What happens next in this story is so goofy—so slapstick—that I would not mention it except that it is in the Bible, and we have to talk about it: Jonah gets delivered on the third day. The third day is a big day in Bible stories. When there was a dramatic rescue on the part of God in the Old Testament, it often came on the third day. Jonah 2:10 says: "The Lord commanded the fish, and it vomited Jonah onto dry land."
Is it just me, or is that a little more detail than we really want? This seems like the eighth grade version of the story! If you wonder why the English translators of the Bible didn't choose a more dignified, churchier word than "vomit," it is because in the original text, the Hebrew word is even more graphic than the word "vomit." The writer is hitting us over the head, making sure we see that Jonah wasn't dropped off by an angel. The whale had a protein spill—tossed his cookies, lost his lunch, launched the food shuttle, took a ride on the "Regurgitron." And because of the protein spill, Jonah ends up on the shore. He's not there as a tragic figure, covered with suffering. He's no heroic figure, covered with glory. He is a ridiculous figure, covered with shrimp cocktail and tuna tartare (or whatever it is that great fish eat).
There is a reason the writer emphasizes that the fish vomited up Jonah. You can place all stories in one of two categories: a tragedy (joy loses, life loses, hope loses) or a comedy (joy wins, life wins, hope wins). If you had to guess, which is Jonah—a tragedy or a comedy? It's a comedy! Jonah keeps going down, but then these funny things keep happening. Jonah ought to be the hero of the story, but when God tells him to go east, he runs west. A prophet ought to know better. He can't flee from God by sailing to Tarshish! In the story a Gentile captain calls on the man of God to pray. Pagan sailors—who were never known in the ancient world for their piety—are converted to the God of Israel. When Jonah is thrown overboard, he thinks he is going to drown, but God sends a fish to serve as some sort of Enterprise rental car. To top it all off, the writer throws in a regurgitation scene.
In Israel's eyes Jonah's predicament was as bad as it could get. But it turns out that when human beings are going down, God is up to something great. From God's perspective, death and the grave and Sheol are not problems at all. Stiff-necked, rebellious, stubborn humans are not a problem. God laughs at it all. This is why Jonah ends up getting vomited onto the shore. It's a way to say that joy wins—that the Book of Jonah is a book of joy. It is comical in the most sublime, transcendent, wonderful sense of that word.
Part of the reason why Jonah is such a joy to read is because there is another character between every line in the book. Jonah, we are told, is from a town called Gath-hepher, which is a few miles away from Nazareth. Does anybody remember another prophet who came from Nazareth? Jonah is asleep on a boat in a storm while everybody else on the boat panics. When they wake him up, the storm is stilled by his actions. Does that remind you of anybody else in the Bible? Jonah's name means "the dove"—a name that also means "given to a beloved one." Does anybody else remember someone who went down into the water, came up out of the water, all while a dove descended and a voice from heaven said, "This is my beloved Son"? Toward the end of his life, Jesus said he had one sign to give this tragic world. He called it the sign of Jonah. "For as Jonah was three days and three nights in the belly of a huge fish," Jesus said, "so the Son of Man will be three days and three nights in the heart of the earth." There comes that third day again!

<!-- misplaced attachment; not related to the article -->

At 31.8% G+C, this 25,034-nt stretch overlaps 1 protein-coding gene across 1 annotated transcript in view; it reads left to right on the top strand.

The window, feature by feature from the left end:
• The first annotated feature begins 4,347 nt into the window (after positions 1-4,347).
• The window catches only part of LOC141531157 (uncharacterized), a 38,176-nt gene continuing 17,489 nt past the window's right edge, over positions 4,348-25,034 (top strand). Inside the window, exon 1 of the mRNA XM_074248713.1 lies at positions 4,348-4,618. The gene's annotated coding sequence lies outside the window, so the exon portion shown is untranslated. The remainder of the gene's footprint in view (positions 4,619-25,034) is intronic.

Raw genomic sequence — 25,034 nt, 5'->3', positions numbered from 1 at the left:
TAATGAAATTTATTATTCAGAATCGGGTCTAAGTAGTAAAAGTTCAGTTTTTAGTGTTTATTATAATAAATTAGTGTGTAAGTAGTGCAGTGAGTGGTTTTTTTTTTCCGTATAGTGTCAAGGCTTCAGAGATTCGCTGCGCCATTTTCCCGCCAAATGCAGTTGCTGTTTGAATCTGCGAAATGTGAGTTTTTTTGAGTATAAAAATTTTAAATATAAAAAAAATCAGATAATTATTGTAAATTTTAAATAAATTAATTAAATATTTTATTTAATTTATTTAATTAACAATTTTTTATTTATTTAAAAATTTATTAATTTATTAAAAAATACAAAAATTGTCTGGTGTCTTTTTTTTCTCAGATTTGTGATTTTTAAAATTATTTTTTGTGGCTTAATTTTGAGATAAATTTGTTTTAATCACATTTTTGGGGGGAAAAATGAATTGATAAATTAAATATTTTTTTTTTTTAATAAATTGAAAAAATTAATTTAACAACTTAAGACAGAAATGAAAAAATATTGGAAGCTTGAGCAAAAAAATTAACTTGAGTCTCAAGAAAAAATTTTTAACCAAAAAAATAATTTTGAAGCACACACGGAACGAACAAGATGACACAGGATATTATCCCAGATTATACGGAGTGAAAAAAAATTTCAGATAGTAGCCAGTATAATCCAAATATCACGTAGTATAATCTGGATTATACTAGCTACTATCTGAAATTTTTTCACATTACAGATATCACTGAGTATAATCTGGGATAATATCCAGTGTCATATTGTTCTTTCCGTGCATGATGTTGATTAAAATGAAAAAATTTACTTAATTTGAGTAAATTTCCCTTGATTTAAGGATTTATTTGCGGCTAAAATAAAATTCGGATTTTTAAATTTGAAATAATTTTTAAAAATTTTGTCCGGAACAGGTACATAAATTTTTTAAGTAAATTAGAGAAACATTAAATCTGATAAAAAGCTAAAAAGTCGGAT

The message of Jonah is a little foretaste of the victory of Jesus who comes to meet us at the lowest place, telling us that death loses, sin loses, sorrow loses, sadness loses—and joy wins. "Where, O Death, is your victory? Where, O Grave, is your sting?" God gets the last laugh. This is the story of Jonah.
Consider this: Because of persecution, the early church in Rome met for worship in a place called the Catacombs. The Catacombs were tombs—underground burial places. Doesn't that seem like an odd place to try and grow the church? But they had to do it because of persecution. They had to be in a hidden place. You've heard the phrase "the underground church." This is where that phrase came from. The first art inspired by Jesus was not art that appeared in great cathedrals or enormous frescos; it was etched on the walls of tombs in the hidden Catacombs. And which Old Testament figure is found etched on the walls of the Catacombs more than anybody else from the Old Testament? Not Moses, the lawgiver. Not David, the great king. Not Abraham, the father of Israel. It's Jonah. He was everywhere on those walls because they got the joke! They knew that deliverance was coming. Resurrection was coming. The third day was coming. They knew that Jesus was all over the high, holy, comical Book of Jonah.